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Anastasia Susie Mihailidou (Conference Moderator)

Anastasia Susie Mihailidou (Conference Moderator)

Royal North Shore Hospital & Kolling Institute, Australia

Title: Standardizing skills for taking the pressure off


Anastasia Susie Mihailidou is Head of the Cardiovascular & Hormonal Research Laboratory and Director of the Ambulatory Blood Pressure Service, Cardiology Department, Royal North Shore Hospital and also Clinical Senior Lecturer, Sydney Medical School, The University of Sydney. Anastasia is a Fellow of the American Heart Association (AHA) and has both clinical and basic research interests into hypertension, diabetes and regulation of aldosterone/mineralocorticoid receptors in the heart. Her research has made a significant contribution to understanding the role of corticosteroid hormones (and antagonists) in the heart. As a clinical scientist, she was a member of the High Blood Pressure Research Council of Australia (HBPRCA) and National Heart Foundation Ambulatory Blood Pressure (ABP) Working Group which revised the Australian Guidelines for ABP monitoring.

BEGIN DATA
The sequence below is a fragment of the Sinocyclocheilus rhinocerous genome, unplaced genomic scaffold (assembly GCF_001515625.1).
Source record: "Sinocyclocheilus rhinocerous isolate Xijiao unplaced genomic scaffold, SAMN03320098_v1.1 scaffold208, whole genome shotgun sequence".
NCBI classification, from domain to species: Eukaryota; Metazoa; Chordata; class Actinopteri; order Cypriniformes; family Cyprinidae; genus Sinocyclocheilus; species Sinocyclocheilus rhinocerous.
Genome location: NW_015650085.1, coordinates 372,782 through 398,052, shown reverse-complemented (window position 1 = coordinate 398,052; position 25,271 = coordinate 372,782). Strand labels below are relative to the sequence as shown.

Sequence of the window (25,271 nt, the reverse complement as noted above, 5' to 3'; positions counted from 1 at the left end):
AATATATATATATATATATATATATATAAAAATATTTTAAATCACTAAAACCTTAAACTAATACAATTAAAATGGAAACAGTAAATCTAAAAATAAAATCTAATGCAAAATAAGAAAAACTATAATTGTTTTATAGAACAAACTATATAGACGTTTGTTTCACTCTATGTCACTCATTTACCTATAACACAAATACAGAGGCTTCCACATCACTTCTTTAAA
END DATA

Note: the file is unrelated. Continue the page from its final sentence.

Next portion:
Blood pressure (BP) is one of the vital indicators of an individual’s health and an independent risk factor for cardiovascular and renal disease. Hypertension is one of the most frequent conditions treated in primary practice, and accounts for 51% of stroke deaths and 45% of ischemic heart disease deaths, while hypotension may be an early symptom alerting a change in the patient’s health. Increasingly busy clinical environments raise the risk that accurate BP measurement may be overlooked; this is a problem identified across health services nationally and internationally and not unique to a single health discipline. Health professionals must therefore be able to implement best practice procedures for accurately measuring and acting appropriately upon these measures to ensure patient safety and management. An initial random audit of 23 clinical wards and outpatient clinics identified more digital than manual BP monitors in use with only 17% sites having annual in-service training for measurement of BP and only 50% of medical students (Stage 1 and 2) retaining BP measurement skills. Busy clinical environments require multimedia technology and hence we developed an e-learning module that would be accessible and available for self-directed learning. For the platform to have active engagement and sustainability requires a multi-disciplinary approach. The strategy involved extensive consultation with stakeholders that included health professionals, patients and students to identify challenges encountered both in the clinic and as part of the learning experience, so that program content was not only consistent and accurate but also relevant. Advantages include distance-learning, flexible scheduling with immediate access to content at any time without limitations of access to facilities, easy access from any multimedia device and easily updated to include the latest best practice information. Our goal is that health professionals will have improved knowledge of the limitations of different devices and use standardized procedures for BP measurement, which will provide excellence in patient care.